The paper suggests genetic origin for some adverse reactions. Scientists have only just begun to look into genetics of less common VAEs. HLA-A∗03:01 (contributing to low risk of severe COVID-19) was recently found to be associated with increased risk of stronger side effects (including fever and chills) from Pfizer-BioNTech COVID-19 vaccination. In another recent study, HLA-DQB1*06 alleles were found to protect from breakthrough infection during the ancestral SARS-CoV-2 virus and subsequent Alpha-variant waves compared with non-carriers. Hopefully, more studies will follow. 


Gabashvili IS. The Incidence and Effect of Adverse Events Due to COVID-19 Vaccines on Breakthrough Infections: Decentralized Observational Study With Underrepresented Groups. JMIR Form Res. 2022 Nov 4;6(11):e41914. doi: 10.2196/41914. PMID: 36309347.

Current Impact score of the journal is: 2.38 (Resurchify)

JMIR Formative Research has been accepted for the Web of Science: Emerging Sources Citation Index. The journal will receive a Journal Impact Factor in 2023. 

Saturday, September 17, 2022

The Rapid Expansion of DTC Healthcare

Preventive care is recognized as the most effective strategy for health care cost reductionScreening for early signs of heart disease, cancer, maintenance of diabetes and allergies and prevention of infectious diseases can be done without a supervising physician. Direct-to-consumer (DTC) laboratory testing allows individuals to order tests directly from a laboratory without going through their healthcare provider, and often at lower costThe number of companies providing direct-to-consumer diagnostic testing is rapidly growing, along with the range of health information provided by these tests. Ancestry (genealogy) testing is an example. And so are new devices for cardiac monitoring

Experts anticipate a near-term explosion in the DTC marketplace. DTC healthcare already was a US$700 billion industry in 2020, including over-the-counter drugs. The Mark Cuban Cost Plus Drug Company, PBC (MCCPDC) is nearing one million customers. An analysis of 2011-1019 records from Rock Health Digital Database, showed that 252 (21%) of 1214 digital health companies pursued a direct-to-consumer strategy. The pandemic has accelerated this growth. According to research by Deloitte, the number of people using virtual healthcare rose from 15% to 19% from 2019 to early 2020, then jumped to 28% in April 2020. On average, 80% were likely to have another virtual visit, even post COVID-19 and said they will use this type of care again. Latest data showed that consumers’ appetite for virtual health and digital health tools continued to steadily increased, although there was significant variation in physician adoption.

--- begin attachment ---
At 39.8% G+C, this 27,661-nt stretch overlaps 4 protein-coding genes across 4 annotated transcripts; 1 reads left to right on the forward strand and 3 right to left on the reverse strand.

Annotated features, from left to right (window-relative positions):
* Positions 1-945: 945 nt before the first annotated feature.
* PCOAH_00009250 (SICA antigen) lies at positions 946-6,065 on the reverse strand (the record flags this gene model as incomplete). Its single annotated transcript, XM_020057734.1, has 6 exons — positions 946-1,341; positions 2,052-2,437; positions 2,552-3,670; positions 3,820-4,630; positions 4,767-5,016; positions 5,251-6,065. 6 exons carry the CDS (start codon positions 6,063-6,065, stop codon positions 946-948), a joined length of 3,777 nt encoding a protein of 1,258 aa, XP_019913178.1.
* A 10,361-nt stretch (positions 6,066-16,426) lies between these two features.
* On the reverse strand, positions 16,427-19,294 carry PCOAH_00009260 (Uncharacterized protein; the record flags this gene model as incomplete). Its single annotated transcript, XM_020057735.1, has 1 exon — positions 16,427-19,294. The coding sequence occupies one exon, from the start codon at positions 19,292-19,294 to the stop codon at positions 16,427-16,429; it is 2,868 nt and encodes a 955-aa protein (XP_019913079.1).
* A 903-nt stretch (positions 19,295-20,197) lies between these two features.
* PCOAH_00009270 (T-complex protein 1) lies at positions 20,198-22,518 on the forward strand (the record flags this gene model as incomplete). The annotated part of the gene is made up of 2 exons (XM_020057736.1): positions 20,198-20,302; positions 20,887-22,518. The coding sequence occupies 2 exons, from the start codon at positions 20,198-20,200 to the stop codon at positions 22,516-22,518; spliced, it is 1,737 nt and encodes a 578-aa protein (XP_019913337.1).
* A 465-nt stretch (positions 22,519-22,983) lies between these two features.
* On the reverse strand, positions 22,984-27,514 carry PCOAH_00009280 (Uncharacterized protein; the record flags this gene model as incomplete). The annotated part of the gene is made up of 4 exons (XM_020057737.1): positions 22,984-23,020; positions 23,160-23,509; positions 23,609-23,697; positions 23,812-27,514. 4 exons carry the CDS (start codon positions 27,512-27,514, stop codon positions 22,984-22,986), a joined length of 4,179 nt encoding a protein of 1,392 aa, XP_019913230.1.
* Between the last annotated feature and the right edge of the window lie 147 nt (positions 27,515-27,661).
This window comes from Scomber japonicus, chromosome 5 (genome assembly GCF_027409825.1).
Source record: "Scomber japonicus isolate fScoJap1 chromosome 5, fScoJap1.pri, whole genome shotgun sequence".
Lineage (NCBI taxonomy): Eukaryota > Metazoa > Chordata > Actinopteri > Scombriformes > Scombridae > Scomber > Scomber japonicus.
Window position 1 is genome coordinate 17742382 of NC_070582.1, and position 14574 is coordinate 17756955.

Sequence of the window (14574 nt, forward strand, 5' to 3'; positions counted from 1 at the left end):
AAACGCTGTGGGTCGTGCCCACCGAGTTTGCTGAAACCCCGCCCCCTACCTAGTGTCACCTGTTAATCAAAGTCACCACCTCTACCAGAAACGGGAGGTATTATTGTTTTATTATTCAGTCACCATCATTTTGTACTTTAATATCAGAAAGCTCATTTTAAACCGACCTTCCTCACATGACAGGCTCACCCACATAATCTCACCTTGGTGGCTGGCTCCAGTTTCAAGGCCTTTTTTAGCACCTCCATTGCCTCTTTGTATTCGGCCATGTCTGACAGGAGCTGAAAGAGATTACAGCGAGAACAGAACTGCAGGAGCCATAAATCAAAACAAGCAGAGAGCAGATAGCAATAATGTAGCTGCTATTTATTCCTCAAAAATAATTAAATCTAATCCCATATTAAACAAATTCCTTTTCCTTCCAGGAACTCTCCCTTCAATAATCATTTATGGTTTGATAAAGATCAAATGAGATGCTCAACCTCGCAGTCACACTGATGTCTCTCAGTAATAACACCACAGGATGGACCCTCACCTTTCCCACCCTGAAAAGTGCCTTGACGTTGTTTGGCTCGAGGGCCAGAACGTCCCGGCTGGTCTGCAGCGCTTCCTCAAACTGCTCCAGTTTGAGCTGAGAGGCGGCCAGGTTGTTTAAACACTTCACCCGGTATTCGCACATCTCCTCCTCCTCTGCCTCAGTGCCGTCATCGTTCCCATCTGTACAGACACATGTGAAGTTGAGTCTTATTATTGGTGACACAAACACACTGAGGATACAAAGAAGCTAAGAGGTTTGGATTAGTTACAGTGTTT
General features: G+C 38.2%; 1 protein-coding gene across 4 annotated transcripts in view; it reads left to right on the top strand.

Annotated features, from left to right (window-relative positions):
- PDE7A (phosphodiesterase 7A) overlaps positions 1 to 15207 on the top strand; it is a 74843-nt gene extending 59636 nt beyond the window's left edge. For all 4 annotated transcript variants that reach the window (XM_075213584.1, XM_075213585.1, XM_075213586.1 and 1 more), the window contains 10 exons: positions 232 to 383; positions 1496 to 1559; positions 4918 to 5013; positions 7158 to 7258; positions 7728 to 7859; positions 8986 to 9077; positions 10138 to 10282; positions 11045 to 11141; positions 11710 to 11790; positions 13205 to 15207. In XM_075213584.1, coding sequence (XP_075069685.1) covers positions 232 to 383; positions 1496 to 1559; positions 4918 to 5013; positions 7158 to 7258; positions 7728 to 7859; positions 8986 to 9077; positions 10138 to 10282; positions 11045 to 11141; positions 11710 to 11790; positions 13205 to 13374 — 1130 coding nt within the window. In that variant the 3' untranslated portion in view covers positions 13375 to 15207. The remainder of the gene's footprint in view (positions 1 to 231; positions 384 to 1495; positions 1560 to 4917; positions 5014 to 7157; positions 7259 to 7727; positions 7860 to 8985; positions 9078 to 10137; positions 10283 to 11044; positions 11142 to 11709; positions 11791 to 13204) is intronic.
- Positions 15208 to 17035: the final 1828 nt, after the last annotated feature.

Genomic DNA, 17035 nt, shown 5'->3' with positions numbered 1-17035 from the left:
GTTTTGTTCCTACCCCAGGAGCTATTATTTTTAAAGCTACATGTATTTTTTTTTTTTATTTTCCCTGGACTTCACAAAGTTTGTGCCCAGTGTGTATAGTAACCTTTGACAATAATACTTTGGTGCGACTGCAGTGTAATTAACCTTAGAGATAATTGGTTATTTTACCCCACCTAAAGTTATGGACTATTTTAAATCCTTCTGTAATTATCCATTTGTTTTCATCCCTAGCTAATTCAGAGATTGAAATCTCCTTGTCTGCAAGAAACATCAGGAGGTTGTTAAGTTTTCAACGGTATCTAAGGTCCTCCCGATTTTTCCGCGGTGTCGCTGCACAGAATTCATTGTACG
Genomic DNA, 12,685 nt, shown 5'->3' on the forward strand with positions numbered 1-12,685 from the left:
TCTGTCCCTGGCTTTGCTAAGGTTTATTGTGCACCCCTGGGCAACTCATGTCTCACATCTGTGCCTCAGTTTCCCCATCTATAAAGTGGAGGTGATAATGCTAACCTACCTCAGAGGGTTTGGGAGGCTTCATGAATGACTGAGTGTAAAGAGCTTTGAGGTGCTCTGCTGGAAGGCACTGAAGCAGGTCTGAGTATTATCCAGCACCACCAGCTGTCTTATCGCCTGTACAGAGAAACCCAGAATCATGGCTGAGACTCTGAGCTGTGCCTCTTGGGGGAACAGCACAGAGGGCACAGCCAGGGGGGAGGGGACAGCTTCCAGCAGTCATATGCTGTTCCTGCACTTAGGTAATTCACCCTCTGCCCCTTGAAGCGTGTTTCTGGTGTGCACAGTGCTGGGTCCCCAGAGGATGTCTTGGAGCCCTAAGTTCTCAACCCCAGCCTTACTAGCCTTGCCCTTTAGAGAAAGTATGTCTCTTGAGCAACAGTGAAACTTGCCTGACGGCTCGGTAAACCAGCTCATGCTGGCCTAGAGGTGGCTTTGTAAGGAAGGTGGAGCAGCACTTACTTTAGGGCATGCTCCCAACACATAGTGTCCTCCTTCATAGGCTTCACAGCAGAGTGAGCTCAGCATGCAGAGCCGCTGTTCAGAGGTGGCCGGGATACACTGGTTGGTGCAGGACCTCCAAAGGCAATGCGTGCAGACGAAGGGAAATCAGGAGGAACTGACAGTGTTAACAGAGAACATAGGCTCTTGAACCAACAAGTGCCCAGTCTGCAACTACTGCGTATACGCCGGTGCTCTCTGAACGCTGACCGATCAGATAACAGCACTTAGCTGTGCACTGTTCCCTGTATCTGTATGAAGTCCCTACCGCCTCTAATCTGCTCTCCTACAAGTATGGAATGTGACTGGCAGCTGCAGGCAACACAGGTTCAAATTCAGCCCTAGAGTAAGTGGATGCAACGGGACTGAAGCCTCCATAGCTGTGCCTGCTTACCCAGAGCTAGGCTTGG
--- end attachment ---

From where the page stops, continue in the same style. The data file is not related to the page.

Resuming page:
Human touch remains central to care delivery. In the 2022 Deloitte Survey of US Health Care Consumers, 70% of respondents who had a virtual visit in 2022 (vs. 67% in 2020) thought that the quality of virtual care was as good as in person, but only 73% (vs. 82% in 2020) thought they were able to connect with the clinician the same way they would in-person. Integration of data from patients' wearables and their self-reported outcomes into health records also experienced a setback

The global market for Direct-to-Consumer (DTC) testing was predicted to grow from $1.4 billion in 2020 to $2.6 billion by 2025. There were cautionary cases of uBiome and Theranos, there are quackery labs, but as the industry matures and moves toward utilization of clear clinical metrics, and as the capabilities of technology advance, DTC testing will me more and more impactful. There are DTC companies that offer the tests and biometric screenings that a physician would typically order as part of a routine annual physical, such as a complete blood count, comprehensive metabolic panel, urinalysis, and cardiovascular and diabetes risk assessment. Ultalabs, JasonHealth, discounted labs, drsays and privatemdlabs all allow to self-order laboratory tests and Quest and Labcorps locations. 
No more uncomfortable questions for a blood test prescription. No doctor visit needed to gettest results - they will be emailed instead. Consumers pay up front and know exactly what they are paying for. Unfortunately, the same cannot be said for many other healthcare services.

Genetic counseling for patients who are pursuing genetic testing in the absence of a medical indication, referred to as elective genomic testing (EGT), is becoming relatively common. More people are using technology to monitor their health, measure fitness, and order prescription refills. Before COVID-19, there was a slight decline in people who were willing to share their health data—but during the pandemic, new data showed that people are more comfortable sharing data during a crisis


Cohen AB, Mathews SC, Dorsey ER, Bates DW, Safavi K. Direct-to-consumer digital health. The Lancet Digital Health. 2020 Apr 1;2(4):e163-5.

Stoffel M, Greene DN, Beal SG, Foley P, Killeen AA, Shafi H, Terrazas E. Direct-to-Consumer Testing for Routine Purposes. Clinical Chemistry. 2022 Sep;68(9):1121-7.

2022 Global health care sector outlook | Deloitte